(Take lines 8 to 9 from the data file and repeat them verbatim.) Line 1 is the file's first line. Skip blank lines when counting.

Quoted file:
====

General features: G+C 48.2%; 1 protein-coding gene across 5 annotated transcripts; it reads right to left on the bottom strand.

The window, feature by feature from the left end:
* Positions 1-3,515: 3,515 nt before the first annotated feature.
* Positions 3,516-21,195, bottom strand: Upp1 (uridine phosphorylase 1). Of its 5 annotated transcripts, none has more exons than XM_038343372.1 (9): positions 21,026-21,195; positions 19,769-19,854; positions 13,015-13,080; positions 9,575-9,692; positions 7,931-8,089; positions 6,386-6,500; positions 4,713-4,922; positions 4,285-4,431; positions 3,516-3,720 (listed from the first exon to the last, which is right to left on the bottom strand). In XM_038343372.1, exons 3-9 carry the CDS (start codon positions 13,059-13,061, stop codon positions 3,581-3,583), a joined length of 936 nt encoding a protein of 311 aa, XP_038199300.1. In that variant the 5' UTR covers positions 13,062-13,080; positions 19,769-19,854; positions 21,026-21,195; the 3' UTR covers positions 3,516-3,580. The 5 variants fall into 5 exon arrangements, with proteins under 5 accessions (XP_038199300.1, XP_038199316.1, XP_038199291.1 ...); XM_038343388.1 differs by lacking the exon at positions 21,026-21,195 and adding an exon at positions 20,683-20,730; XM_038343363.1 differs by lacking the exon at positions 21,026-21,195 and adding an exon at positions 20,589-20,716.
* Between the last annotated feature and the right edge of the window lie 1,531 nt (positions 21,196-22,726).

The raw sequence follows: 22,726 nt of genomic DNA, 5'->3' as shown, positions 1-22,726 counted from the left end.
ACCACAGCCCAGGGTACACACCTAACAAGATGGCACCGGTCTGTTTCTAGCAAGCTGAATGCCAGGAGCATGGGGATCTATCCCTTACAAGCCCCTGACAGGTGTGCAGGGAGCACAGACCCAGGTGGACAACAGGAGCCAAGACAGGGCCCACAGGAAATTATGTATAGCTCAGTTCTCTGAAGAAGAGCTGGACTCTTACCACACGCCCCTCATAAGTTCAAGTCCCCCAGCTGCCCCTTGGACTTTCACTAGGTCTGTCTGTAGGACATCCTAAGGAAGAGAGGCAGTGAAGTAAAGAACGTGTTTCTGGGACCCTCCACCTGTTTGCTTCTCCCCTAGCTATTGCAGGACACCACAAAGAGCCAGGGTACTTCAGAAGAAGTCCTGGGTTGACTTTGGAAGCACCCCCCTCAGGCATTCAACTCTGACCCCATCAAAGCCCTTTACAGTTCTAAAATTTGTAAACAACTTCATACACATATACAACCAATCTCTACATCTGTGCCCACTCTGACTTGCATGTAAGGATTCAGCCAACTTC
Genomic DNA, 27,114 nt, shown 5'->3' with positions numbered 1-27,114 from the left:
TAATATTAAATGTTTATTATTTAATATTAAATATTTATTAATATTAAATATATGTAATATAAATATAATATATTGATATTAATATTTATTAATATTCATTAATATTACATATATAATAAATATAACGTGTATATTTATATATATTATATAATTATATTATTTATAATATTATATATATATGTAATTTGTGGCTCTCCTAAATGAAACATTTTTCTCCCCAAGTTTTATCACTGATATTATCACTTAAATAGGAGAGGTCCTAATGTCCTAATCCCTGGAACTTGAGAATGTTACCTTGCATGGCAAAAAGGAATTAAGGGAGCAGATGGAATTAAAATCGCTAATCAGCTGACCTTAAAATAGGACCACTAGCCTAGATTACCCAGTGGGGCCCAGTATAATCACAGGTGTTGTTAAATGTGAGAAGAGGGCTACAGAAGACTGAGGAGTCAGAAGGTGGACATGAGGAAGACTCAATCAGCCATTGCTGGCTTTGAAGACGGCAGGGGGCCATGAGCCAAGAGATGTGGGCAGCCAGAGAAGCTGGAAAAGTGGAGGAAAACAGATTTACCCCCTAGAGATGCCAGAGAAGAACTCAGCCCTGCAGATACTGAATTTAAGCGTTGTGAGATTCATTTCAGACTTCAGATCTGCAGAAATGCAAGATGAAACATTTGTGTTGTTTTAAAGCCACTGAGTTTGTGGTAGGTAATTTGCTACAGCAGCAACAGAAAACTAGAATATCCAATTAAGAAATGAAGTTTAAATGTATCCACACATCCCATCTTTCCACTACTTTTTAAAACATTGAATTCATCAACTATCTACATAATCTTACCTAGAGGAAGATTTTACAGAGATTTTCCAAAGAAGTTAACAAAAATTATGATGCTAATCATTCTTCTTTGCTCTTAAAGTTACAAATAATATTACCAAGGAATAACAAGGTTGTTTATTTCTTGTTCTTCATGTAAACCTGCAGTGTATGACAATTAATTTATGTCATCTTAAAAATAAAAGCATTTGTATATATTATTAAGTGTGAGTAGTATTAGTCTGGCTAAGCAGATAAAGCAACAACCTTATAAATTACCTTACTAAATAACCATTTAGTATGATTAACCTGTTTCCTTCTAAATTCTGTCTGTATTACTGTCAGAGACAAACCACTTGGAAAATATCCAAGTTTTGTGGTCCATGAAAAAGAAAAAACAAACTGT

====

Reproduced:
Genomic DNA, 27,114 nt, shown 5'->3' with positions numbered 1-27,114 from the left:
TAATATTAAATGTTTATTATTTAATATTAAATATTTATTAATATTAAATATATGTAATATAAATATAATATATTGATATTAATATTTATTAATATTCATTAATATTACATATATAATAAATATAACGTGTATATTTATATATATTATATAATTATATTATTTATAATATTATATATATATGTAATTTGTGGCTCTCCTAAATGAAACATTTTTCTCCCCAAGTTTTATCACTGATATTATCACTTAAATAGGAGAGGTCCTAATGTCCTAATCCCTGGAACTTGAGAATGTTACCTTGCATGGCAAAAAGGAATTAAGGGAGCAGATGGAATTAAAATCGCTAATCAGCTGACCTTAAAATAGGACCACTAGCCTAGATTACCCAGTGGGGCCCAGTATAATCACAGGTGTTGTTAAATGTGAGAAGAGGGCTACAGAAGACTGAGGAGTCAGAAGGTGGACATGAGGAAGACTCAATCAGCCATTGCTGGCTTTGAAGACGGCAGGGGGCCATGAGCCAAGAGATGTGGGCAGCCAGAGAAGCTGGAAAAGTGGAGGAAAACAGATTTACCCCCTAGAGATGCCAGAGAAGAACTCAGCCCTGCAGATACTGAATTTAAGCGTTGTGAGATTCATTTCAGACTTCAGATCTGCAGAAATGCAAGATGAAACATTTGTGTTGTTTTAAAGCCACTGAGTTTGTGGTAGGTAATTTGCTACAGCAGCAACAGAAAACTAGAATATCCAATTAAGAAATGAAGTTTAAATGTATCCACACATCCCATCTTTCCACTACTTTTTAAAACATTGAATTCATCAACTATCTACATAATCTTACCTAGAGGAAGATTTTACAGAGATTTTCCAAAGAAGTTAACAAAAATTATGATGCTAATCATTCTTCTTTGCTCTTAAAGTTACAAATAATATTACCAAGGAATAACAAGGTTGTTTATTTCTTGTTCTTCATGTAAACCTGCAGTGTATGACAATTAATTTATGTCATCTTAAAAATAAAAGCATTTGTATATATTATTAAGTGTGAGTAGTATTAGTCTGGCTAAGCAGATAAAGCAACAACCTTATAAATTACCTTACTAAATAACCATTTAGTATGATTAACCTGTTTCCTTCTAAATTCTGTCTGTATTACTGTCAGAGACAAACCACTTGGAAAATATCCAAGTTTTGTGGTCCATGAAAAAGAAAAAACAAACTGT